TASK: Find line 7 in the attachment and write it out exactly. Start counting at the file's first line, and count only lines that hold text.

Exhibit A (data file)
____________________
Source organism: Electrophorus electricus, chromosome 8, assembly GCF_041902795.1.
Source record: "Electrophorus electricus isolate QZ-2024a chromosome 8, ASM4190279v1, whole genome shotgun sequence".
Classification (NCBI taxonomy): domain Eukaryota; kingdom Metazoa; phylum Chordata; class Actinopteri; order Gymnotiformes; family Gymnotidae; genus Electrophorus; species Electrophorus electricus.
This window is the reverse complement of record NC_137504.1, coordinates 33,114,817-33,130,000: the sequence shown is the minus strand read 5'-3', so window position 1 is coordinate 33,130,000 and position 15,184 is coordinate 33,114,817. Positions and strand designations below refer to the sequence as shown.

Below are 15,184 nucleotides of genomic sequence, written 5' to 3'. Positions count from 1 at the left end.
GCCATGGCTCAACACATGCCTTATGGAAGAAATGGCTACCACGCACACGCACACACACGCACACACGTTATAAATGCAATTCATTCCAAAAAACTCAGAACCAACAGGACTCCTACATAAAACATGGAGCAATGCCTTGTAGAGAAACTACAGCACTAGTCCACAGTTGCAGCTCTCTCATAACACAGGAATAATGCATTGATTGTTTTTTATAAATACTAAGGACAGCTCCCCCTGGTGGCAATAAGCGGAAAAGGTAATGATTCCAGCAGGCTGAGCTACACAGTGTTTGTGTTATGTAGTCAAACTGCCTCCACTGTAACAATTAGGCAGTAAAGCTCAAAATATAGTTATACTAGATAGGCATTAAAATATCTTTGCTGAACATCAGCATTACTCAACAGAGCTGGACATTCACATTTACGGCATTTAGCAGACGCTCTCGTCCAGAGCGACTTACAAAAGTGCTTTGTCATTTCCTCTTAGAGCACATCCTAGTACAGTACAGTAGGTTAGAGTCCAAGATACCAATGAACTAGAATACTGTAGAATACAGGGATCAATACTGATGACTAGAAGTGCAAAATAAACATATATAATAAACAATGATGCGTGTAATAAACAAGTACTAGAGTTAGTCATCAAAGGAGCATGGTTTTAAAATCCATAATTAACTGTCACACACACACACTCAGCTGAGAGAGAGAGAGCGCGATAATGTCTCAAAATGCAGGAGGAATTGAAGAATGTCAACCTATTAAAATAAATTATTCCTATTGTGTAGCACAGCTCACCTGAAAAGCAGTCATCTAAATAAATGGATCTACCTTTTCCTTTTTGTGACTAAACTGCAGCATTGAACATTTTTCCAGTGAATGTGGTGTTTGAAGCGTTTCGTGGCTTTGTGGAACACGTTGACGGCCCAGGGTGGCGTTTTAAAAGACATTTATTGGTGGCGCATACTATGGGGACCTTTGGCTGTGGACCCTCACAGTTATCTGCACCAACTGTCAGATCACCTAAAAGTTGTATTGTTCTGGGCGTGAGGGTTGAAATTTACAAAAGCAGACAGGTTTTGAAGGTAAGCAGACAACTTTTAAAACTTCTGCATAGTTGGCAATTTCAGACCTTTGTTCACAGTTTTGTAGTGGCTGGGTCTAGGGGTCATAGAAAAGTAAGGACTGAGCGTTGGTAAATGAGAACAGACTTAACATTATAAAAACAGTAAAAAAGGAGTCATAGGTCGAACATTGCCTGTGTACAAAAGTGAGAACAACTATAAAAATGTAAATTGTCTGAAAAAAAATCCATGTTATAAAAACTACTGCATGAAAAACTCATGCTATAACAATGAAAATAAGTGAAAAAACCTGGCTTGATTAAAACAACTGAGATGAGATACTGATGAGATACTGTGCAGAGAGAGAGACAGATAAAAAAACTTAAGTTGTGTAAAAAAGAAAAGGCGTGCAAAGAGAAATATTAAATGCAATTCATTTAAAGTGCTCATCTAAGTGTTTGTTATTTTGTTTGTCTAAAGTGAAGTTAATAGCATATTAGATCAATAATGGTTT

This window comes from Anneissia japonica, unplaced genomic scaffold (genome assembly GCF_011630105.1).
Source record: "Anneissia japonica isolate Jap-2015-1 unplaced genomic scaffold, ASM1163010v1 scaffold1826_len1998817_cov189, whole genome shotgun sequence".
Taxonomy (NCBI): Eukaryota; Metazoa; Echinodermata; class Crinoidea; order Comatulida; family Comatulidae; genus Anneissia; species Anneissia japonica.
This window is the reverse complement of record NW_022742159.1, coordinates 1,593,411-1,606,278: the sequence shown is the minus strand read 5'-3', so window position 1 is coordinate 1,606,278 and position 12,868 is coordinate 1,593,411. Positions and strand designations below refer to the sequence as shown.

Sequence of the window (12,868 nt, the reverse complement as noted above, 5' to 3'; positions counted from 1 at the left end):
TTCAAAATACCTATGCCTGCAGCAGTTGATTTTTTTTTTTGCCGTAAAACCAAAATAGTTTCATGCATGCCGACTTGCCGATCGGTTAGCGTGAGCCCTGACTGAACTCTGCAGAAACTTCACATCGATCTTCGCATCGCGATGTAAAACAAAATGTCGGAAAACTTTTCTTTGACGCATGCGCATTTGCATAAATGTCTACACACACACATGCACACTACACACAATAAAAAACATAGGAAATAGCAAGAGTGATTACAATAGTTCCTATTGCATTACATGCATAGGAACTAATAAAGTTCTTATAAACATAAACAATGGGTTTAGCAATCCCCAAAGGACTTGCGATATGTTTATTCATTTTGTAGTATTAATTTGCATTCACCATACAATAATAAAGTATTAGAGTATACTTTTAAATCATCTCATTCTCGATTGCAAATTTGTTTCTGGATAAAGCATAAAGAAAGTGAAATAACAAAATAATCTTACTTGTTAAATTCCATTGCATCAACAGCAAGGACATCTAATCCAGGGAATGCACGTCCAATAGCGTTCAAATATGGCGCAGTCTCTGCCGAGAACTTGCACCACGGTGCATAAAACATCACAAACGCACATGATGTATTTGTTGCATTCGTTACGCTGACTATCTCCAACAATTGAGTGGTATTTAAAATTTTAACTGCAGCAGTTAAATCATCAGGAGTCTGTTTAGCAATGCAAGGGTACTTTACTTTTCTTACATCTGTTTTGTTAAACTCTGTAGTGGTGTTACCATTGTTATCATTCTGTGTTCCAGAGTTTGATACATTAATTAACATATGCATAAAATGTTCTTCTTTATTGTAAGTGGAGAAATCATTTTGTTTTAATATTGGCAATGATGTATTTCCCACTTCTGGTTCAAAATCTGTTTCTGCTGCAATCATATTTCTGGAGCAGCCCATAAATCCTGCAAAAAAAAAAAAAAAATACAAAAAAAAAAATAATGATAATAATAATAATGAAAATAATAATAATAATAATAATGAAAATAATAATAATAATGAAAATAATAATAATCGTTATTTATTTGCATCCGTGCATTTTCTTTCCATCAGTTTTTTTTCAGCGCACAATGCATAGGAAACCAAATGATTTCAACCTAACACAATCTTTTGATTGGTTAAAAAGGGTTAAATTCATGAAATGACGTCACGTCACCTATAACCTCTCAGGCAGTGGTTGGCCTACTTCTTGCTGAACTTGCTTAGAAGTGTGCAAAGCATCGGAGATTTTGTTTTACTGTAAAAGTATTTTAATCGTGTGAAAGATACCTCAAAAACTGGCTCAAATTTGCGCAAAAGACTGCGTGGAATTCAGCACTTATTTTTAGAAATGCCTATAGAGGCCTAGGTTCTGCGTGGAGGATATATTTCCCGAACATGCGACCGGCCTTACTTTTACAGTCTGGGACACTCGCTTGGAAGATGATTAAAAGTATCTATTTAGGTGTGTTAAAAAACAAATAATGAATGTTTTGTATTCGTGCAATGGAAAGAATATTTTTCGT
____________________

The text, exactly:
This window comes from Anneissia japonica, unplaced genomic scaffold (genome assembly GCF_011630105.1).